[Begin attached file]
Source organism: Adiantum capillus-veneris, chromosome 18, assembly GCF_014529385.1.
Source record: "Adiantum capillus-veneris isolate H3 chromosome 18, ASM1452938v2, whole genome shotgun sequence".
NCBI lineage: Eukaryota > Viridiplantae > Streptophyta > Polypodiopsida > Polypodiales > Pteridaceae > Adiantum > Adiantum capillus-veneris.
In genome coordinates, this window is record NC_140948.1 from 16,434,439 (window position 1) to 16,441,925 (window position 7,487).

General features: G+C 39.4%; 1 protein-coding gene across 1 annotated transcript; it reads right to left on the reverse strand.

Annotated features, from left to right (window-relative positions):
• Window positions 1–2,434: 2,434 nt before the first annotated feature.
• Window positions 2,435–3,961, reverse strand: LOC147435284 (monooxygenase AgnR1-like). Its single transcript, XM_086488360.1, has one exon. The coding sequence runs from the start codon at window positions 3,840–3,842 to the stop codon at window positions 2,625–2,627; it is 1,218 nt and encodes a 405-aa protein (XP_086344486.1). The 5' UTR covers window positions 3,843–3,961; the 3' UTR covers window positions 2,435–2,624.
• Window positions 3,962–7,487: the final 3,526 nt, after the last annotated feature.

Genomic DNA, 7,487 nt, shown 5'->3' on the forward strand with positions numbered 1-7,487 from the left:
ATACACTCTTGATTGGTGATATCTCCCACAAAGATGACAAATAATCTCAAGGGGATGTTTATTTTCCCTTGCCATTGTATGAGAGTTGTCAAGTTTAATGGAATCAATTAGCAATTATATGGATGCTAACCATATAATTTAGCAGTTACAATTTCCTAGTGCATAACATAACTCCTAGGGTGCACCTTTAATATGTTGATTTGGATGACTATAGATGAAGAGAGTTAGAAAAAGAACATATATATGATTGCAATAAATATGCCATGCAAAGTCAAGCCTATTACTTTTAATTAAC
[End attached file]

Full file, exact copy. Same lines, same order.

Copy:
Source organism: Adiantum capillus-veneris, chromosome 18, assembly GCF_014529385.1.
Source record: "Adiantum capillus-veneris isolate H3 chromosome 18, ASM1452938v2, whole genome shotgun sequence".
NCBI lineage: Eukaryota > Viridiplantae > Streptophyta > Polypodiopsida > Polypodiales > Pteridaceae > Adiantum > Adiantum capillus-veneris.
In genome coordinates, this window is record NC_140948.1 from 16,434,439 (window position 1) to 16,441,925 (window position 7,487).

General features: G+C 39.4%; 1 protein-coding gene across 1 annotated transcript; it reads right to left on the reverse strand.

Annotated features, from left to right (window-relative positions):
• Window positions 1–2,434: 2,434 nt before the first annotated feature.
• Window positions 2,435–3,961, reverse strand: LOC147435284 (monooxygenase AgnR1-like). Its single transcript, XM_086488360.1, has one exon. The coding sequence runs from the start codon at window positions 3,840–3,842 to the stop codon at window positions 2,625–2,627; it is 1,218 nt and encodes a 405-aa protein (XP_086344486.1). The 5' UTR covers window positions 3,843–3,961; the 3' UTR covers window positions 2,435–2,624.
• Window positions 3,962–7,487: the final 3,526 nt, after the last annotated feature.

Genomic DNA, 7,487 nt, shown 5'->3' on the forward strand with positions numbered 1-7,487 from the left:
ATACACTCTTGATTGGTGATATCTCCCACAAAGATGACAAATAATCTCAAGGGGATGTTTATTTTCCCTTGCCATTGTATGAGAGTTGTCAAGTTTAATGGAATCAATTAGCAATTATATGGATGCTAACCATATAATTTAGCAGTTACAATTTCCTAGTGCATAACATAACTCCTAGGGTGCACCTTTAATATGTTGATTTGGATGACTATAGATGAAGAGAGTTAGAAAAAGAACATATATATGATTGCAATAAATATGCCATGCAAAGTCAAGCCTATTACTTTTAATTAAC